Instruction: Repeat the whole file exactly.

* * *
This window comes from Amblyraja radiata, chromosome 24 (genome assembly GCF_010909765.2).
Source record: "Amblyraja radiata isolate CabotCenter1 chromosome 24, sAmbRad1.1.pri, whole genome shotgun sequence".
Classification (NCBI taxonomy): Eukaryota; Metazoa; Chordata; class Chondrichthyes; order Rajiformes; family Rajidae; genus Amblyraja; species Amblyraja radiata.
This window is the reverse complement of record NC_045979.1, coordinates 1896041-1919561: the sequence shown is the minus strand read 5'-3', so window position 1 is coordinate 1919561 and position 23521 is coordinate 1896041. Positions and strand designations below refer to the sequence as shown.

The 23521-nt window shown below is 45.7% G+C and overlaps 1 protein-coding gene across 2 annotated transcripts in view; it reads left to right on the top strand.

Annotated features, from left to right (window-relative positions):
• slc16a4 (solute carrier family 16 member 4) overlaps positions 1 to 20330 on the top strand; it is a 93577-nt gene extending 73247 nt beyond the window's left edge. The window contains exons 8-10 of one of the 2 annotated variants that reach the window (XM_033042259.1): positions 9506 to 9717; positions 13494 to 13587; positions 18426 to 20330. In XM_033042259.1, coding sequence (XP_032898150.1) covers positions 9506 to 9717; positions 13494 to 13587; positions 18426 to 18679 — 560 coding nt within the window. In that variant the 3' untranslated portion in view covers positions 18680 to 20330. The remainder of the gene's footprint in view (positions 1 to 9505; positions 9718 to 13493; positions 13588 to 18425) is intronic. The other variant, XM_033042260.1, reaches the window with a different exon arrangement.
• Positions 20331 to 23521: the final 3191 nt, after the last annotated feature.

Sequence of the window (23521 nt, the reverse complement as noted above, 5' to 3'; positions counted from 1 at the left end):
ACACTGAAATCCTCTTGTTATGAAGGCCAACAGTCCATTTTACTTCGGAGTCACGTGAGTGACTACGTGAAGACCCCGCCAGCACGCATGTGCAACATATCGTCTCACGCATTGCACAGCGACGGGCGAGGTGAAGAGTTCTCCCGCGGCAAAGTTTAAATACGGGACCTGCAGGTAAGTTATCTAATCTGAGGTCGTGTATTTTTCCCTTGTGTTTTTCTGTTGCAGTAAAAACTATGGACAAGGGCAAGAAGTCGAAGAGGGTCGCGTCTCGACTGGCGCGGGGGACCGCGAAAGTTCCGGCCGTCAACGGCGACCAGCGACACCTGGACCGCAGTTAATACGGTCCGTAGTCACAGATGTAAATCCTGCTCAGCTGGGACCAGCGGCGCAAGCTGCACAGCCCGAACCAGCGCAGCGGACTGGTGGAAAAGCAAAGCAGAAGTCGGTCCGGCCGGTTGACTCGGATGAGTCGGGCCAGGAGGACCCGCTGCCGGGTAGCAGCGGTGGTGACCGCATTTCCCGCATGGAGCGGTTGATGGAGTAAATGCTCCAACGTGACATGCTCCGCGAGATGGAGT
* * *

This window comes from Amblyraja radiata, chromosome 24 (genome assembly GCF_010909765.2).
Source record: "Amblyraja radiata isolate CabotCenter1 chromosome 24, sAmbRad1.1.pri, whole genome shotgun sequence".
Classification (NCBI taxonomy): Eukaryota; Metazoa; Chordata; class Chondrichthyes; order Rajiformes; family Rajidae; genus Amblyraja; species Amblyraja radiata.
This window is the reverse complement of record NC_045979.1, coordinates 1896041-1919561: the sequence shown is the minus strand read 5'-3', so window position 1 is coordinate 1919561 and position 23521 is coordinate 1896041. Positions and strand designations below refer to the sequence as shown.

The 23521-nt window shown below is 45.7% G+C and overlaps 1 protein-coding gene across 2 annotated transcripts in view; it reads left to right on the top strand.

Annotated features, from left to right (window-relative positions):
• slc16a4 (solute carrier family 16 member 4) overlaps positions 1 to 20330 on the top strand; it is a 93577-nt gene extending 73247 nt beyond the window's left edge. The window contains exons 8-10 of one of the 2 annotated variants that reach the window (XM_033042259.1): positions 9506 to 9717; positions 13494 to 13587; positions 18426 to 20330. In XM_033042259.1, coding sequence (XP_032898150.1) covers positions 9506 to 9717; positions 13494 to 13587; positions 18426 to 18679 — 560 coding nt within the window. In that variant the 3' untranslated portion in view covers positions 18680 to 20330. The remainder of the gene's footprint in view (positions 1 to 9505; positions 9718 to 13493; positions 13588 to 18425) is intronic. The other variant, XM_033042260.1, reaches the window with a different exon arrangement.
• Positions 20331 to 23521: the final 3191 nt, after the last annotated feature.

Sequence of the window (23521 nt, the reverse complement as noted above, 5' to 3'; positions counted from 1 at the left end):
ACACTGAAATCCTCTTGTTATGAAGGCCAACAGTCCATTTTACTTCGGAGTCACGTGAGTGACTACGTGAAGACCCCGCCAGCACGCATGTGCAACATATCGTCTCACGCATTGCACAGCGACGGGCGAGGTGAAGAGTTCTCCCGCGGCAAAGTTTAAATACGGGACCTGCAGGTAAGTTATCTAATCTGAGGTCGTGTATTTTTCCCTTGTGTTTTTCTGTTGCAGTAAAAACTATGGACAAGGGCAAGAAGTCGAAGAGGGTCGCGTCTCGACTGGCGCGGGGGACCGCGAAAGTTCCGGCCGTCAACGGCGACCAGCGACACCTGGACCGCAGTTAATACGGTCCGTAGTCACAGATGTAAATCCTGCTCAGCTGGGACCAGCGGCGCAAGCTGCACAGCCCGAACCAGCGCAGCGGACTGGTGGAAAAGCAAAGCAGAAGTCGGTCCGGCCGGTTGACTCGGATGAGTCGGGCCAGGAGGACCCGCTGCCGGGTAGCAGCGGTGGTGACCGCATTTCCCGCATGGAGCGGTTGATGGAGTAAATGCTCCAACGTGACATGCTCCGCGAGATGGAGT